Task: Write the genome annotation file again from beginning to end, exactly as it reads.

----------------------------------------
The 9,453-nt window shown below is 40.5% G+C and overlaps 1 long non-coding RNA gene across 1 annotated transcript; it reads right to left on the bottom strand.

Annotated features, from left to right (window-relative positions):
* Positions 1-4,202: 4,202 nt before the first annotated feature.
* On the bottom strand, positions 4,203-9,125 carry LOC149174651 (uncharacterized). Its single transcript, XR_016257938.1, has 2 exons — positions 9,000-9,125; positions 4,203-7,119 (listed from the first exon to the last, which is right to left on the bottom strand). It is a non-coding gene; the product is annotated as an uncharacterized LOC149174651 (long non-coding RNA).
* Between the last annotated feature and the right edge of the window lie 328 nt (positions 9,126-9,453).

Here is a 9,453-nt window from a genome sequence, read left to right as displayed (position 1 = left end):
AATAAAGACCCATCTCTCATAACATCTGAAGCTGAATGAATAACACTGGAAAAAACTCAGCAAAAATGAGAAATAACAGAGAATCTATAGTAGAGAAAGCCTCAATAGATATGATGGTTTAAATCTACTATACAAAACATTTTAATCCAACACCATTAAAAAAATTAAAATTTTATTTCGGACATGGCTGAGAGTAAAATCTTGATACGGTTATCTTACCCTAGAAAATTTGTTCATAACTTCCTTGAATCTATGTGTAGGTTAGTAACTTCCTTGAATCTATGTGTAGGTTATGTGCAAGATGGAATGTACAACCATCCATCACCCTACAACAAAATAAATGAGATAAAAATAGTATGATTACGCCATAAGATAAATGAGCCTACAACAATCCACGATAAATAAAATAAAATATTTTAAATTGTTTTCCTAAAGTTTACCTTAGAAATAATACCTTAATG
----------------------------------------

The 9,453-nt window shown below is 40.5% G+C and overlaps 1 long non-coding RNA gene across 1 annotated transcript; it reads right to left on the bottom strand.

Annotated features, from left to right (window-relative positions):
* Positions 1-4,202: 4,202 nt before the first annotated feature.
* On the bottom strand, positions 4,203-9,125 carry LOC149174651 (uncharacterized). Its single transcript, XR_016257938.1, has 2 exons — positions 9,000-9,125; positions 4,203-7,119 (listed from the first exon to the last, which is right to left on the bottom strand). It is a non-coding gene; the product is annotated as an uncharacterized LOC149174651 (long non-coding RNA).
* Between the last annotated feature and the right edge of the window lie 328 nt (positions 9,126-9,453).

Here is a 9,453-nt window from a genome sequence, read left to right as displayed (position 1 = left end):
AATAAAGACCCATCTCTCATAACATCTGAAGCTGAATGAATAACACTGGAAAAAACTCAGCAAAAATGAGAAATAACAGAGAATCTATAGTAGAGAAAGCCTCAATAGATATGATGGTTTAAATCTACTATACAAAACATTTTAATCCAACACCATTAAAAAAATTAAAATTTTATTTCGGACATGGCTGAGAGTAAAATCTTGATACGGTTATCTTACCCTAGAAAATTTGTTCATAACTTCCTTGAATCTATGTGTAGGTTAGTAACTTCCTTGAATCTATGTGTAGGTTATGTGCAAGATGGAATGTACAACCATCCATCACCCTACAACAAAATAAATGAGATAAAAATAGTATGATTACGCCATAAGATAAATGAGCCTACAACAATCCACGATAAATAAAATAAAATATTTTAAATTGTTTTCCTAAAGTTTACCTTAGAAATAATACCTTAATG